The population of Thailand is around 70 million people, 11 of them living in Bangkok alone.
Thailand is home to 71 living languages. The 2014 Ethnologue country report lists one national language (Thai), one educational language (Isan), 27 developing languages, 18 vigorous languages, 17 threatened languages, and 7 dying languages.
“Thailand has experienced the gravitational pull of Europe over the agitations to do with becoming ‘modern’. Yet, it has never been formally colonised” by Rachel V. Harrison and Peter A. Jackson.
On July 19th, my partner and I moved to Thailand for one month while working remotely.
We rented an apartment — they call it “condo” — next to the Chiang Mai University, which was very convenient as it allowed us to go for a stroll along its gardens and lake every day before breakfast.
Our monthly rent was AUD $550 for a thirty-five-square-metre apartment with a strong internet connection, a small kitchenette and no oven or stove. Working from home, this forced us to go out for lunch and dinner daily, getting to know the local eateries around us.
We set up a daily budget of AUD $20 for two people. We knew we would go over sometimes, nevertheless we made it happen often, and we became very creative with our money while still enjoying the city.
This is a list of things you can buy for 35฿ (around AUD $1.4) in Chiang Mai: 1 can of Leo beer; 1 meal which includes white rice, chicken and chicken broth soup with its condiments; 1 latte; 1 ice lemon tea; 1 small bottle of shampoo; 1 big-size papaya; 25 bananas.
In Chiang Mai there are dental clinics literally in every corner. I noticed a lot of students wearing prescription glasses, but very few people wearing sunglasses. Many girls ride scooters — like I did when I was a teenager — , and they are extremely beautiful. Wearing a mask was mandatory for indoor and outdoor activities, although the majority of tourists we encountered didn’t wear them at all.
Every local we interacted with was extremely good to us, including the people we couldn’t verbally speak to, due to our lack of Thai knowledge. We felt extremely safe and welcomed, and fell in love with the culture.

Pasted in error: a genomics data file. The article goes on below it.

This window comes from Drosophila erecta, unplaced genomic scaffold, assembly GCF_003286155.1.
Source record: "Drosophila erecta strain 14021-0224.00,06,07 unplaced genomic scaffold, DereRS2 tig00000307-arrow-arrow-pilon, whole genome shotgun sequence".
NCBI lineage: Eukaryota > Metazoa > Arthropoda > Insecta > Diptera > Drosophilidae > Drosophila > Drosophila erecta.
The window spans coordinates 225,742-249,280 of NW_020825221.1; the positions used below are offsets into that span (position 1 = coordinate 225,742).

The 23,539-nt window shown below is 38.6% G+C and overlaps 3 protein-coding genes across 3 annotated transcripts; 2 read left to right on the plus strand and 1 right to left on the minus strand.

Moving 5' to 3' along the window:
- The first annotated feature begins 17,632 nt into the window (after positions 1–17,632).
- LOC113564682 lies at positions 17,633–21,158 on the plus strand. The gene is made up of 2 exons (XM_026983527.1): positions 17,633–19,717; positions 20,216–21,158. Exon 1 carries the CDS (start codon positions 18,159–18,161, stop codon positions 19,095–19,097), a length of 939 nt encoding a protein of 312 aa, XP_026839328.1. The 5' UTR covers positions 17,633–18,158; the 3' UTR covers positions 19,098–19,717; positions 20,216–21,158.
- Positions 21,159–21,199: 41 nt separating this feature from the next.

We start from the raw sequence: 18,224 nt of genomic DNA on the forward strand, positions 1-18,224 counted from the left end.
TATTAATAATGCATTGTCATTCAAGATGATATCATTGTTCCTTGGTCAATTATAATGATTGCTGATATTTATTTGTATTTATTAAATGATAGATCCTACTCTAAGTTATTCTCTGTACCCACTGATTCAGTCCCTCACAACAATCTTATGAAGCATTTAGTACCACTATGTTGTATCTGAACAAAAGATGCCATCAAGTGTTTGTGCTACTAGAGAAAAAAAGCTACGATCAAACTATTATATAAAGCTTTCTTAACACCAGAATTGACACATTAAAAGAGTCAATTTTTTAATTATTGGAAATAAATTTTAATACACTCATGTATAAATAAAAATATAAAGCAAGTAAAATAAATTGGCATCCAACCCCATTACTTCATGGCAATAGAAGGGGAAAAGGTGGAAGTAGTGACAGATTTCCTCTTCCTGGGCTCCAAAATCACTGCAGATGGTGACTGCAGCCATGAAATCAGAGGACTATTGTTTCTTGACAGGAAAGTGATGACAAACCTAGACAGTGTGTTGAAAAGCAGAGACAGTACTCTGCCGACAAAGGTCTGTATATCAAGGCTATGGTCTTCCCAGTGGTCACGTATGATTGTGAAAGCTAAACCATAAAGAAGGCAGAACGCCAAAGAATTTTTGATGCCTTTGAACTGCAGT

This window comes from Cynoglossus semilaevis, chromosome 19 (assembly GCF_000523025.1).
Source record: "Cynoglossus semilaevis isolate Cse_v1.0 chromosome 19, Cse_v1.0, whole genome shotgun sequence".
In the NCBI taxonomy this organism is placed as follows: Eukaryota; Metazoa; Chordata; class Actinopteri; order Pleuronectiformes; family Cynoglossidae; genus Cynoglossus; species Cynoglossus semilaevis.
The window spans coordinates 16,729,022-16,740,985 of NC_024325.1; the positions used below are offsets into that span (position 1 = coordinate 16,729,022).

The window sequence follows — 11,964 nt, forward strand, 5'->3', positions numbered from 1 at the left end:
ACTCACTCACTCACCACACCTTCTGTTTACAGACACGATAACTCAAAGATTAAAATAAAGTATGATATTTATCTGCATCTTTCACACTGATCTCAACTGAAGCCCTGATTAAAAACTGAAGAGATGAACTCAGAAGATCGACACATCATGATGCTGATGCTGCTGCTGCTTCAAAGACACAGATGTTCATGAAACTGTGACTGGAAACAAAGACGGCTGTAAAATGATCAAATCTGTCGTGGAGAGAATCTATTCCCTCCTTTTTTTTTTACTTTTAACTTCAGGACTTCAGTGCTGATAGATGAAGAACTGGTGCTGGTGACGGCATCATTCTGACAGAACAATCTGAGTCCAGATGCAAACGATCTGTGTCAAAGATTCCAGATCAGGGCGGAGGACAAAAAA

Google Translate Picture App was a great tool to have in many occasions when there was a printed menu in Thai with no pictures.
We didn’t cook, nor did the dishes for four weeks. We also engaged a local business to do our laundry for 135฿ per week (AUD $5.40). Every Thursday after dinner we went for one-hour Thai massage for 200฿ each (AUD $8). Our time in Chiang Mai was literally full-time work, cultural research, outdoor meals, self-care and entertainment.
At the end of our four weeks, we spent a total of AUD $1450 including our apartment, a Thai sim card and a scooter for the month. What’s your total living and expenditure for the month in your city?
While I was in Thailand, I decided to do some research on Thai type designers, foundries and type institutions. Here are some you may want to check out:
The International Program In Communication Design
Typography Class at CommDe
Thailand Creative and Design Center
Bangkok International Typographic Symposium (BITS)
Typographic Association Bangkok (TAB) and TAB on IG
Stawix Font Foundry
I have also selected five Thai talented designers which you’ll find below.
We have fallen in love with Chiang Mai and its people, and we cannot wait to go back again for more. If you ever make it to this vibrant and welcoming city, this is a list of local places we absolutely loved!
From the Invisible Bottom Line to the Prospective Thai Font Classification by Sirin Gunkloy